Climate change affects us all.
We share this beautiful gift of the Earth.
As Catholics, all we have to do to remind ourselves is read Genesis. It is in Genesis that we hear the word of God, telling us what He has created for us. He loves us so deeply that He created all the Earth for us.
It was on the sixth day that God looked at everything He had made and found it very good.
For us, believers that we are, true believers, how can we read Genesis and not feel drawn to the goodness God gave us? He created a beautiful place for us to live, raise our children and grandchildren, and he also charged us with the heavy burden of caring for this beautiful place. He gave us “dominion over the fish of the sea, the birds of the air, and all the living things that move on the earth.” He also said, “See, I give you every seed-bearing plant all over the earth and every tree that has seed-bearing fruit on it to be your food; and to all the animals of the land, all the birds of the air, and all the living creatures that crawl on the ground, I give all the green plants for food.”
This is a heavy burden indeed.
And I fear we are failing in our responsibility. Perhaps we have become blasé? Especially those of us living in the first world. It’s easy for us to go about our day without thinking about our sisters and brothers living in the third world, those without the ability to run to the grocery store on our way home from work. It takes conscience effort to remind ourselves that there are millions of people who live without our conveniences. So many get their food through hard work of farming the land, fishing the rivers, and hunting.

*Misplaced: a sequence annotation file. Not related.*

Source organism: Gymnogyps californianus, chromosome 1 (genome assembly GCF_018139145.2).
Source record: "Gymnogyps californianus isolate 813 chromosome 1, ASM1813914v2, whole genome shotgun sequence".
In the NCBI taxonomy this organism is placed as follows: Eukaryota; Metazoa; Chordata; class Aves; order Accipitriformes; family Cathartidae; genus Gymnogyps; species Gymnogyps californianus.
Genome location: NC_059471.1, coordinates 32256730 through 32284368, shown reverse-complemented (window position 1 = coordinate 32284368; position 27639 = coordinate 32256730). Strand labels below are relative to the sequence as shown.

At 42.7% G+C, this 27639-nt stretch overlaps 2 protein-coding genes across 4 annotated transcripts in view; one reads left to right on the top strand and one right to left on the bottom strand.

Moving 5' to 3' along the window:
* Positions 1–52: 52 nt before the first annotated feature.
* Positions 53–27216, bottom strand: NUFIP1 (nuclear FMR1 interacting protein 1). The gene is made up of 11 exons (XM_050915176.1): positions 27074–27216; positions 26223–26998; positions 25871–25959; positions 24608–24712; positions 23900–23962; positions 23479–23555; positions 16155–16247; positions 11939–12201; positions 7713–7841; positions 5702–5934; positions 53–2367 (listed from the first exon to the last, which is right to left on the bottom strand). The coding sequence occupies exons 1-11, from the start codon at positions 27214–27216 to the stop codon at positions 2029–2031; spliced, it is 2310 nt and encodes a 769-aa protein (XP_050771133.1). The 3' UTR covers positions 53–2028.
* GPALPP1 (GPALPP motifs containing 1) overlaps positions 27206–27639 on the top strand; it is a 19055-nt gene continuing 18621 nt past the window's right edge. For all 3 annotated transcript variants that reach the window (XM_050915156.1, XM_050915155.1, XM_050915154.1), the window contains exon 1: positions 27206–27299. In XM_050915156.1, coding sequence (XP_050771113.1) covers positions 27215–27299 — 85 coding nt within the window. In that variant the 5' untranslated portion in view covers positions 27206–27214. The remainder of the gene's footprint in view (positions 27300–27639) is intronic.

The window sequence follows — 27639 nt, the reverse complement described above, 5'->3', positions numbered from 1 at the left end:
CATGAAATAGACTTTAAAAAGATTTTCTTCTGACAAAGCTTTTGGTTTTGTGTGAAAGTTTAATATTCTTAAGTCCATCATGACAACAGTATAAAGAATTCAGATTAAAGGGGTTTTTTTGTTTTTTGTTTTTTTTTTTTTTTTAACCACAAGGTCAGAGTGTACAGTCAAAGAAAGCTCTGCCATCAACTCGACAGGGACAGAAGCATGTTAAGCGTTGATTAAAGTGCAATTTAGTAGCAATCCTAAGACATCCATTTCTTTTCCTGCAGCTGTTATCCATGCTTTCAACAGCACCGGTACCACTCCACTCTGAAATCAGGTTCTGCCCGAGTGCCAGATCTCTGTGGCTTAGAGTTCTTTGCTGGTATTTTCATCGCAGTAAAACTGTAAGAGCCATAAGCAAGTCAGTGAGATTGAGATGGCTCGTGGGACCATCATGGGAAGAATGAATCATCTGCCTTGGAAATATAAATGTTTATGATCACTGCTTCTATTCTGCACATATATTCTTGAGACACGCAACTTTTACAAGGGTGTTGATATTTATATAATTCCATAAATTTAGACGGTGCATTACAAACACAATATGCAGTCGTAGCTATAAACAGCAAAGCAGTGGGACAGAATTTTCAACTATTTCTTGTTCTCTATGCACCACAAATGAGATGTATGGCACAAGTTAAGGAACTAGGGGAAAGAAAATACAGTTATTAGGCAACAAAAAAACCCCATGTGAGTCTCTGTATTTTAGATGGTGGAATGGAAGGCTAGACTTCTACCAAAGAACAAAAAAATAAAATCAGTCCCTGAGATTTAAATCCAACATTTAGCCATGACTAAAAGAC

At this very moment, there are families leaving their homes, moving to higher ground due to the rising sea levels. There are people who can no longer fish the rivers because the rivers have gotten so low, even dried up completely. And farmers who can no longer work their farms in the middle of the day due to the extreme heat, they must do everything before the sun gets too hot, or later in the day, when it has cooled slightly.
At the United Nations, this is an everyday concern.
This week, the United Nations will be hosting COP27, The 27th Conference of the Parties to the United Nations Framework Convention on Climate Change, in Sharm el-Sheikh, Egypt. They will be bringing together Heads of State and government representatives along with climate control activists, civil society and CEOs.
They, COP27 will be looking for ways to work together to “reduce greenhouse gas emissions, to build resilience to climate change and to commit to finance action in developing countries.”
This meeting is not without controversy, just today I read there were people accusing the attendees of hypocrisy, suggesting they would have been more believable if they held the meeting virtually, as opposed to flying from far away countries. While I can understand their comments and concerns, I would like to say there is nothing quite as moving as sitting across the table from someone with lived experience as they tell their story. Yes, we might be able to hear their story via Zoom, to me it’s not as impactful.
In preparation of this important meeting, The IOM, International Organization for Migration, has released the report “People on the Move in a Changing Climate-Linking Policy, Evidence and Action” You can find a link to the report by going to the United Nations website, then search for COP27, where you will find many interesting documents, and first-person testimonials regarding climate change and migration.
Pattie Hughes, SSVP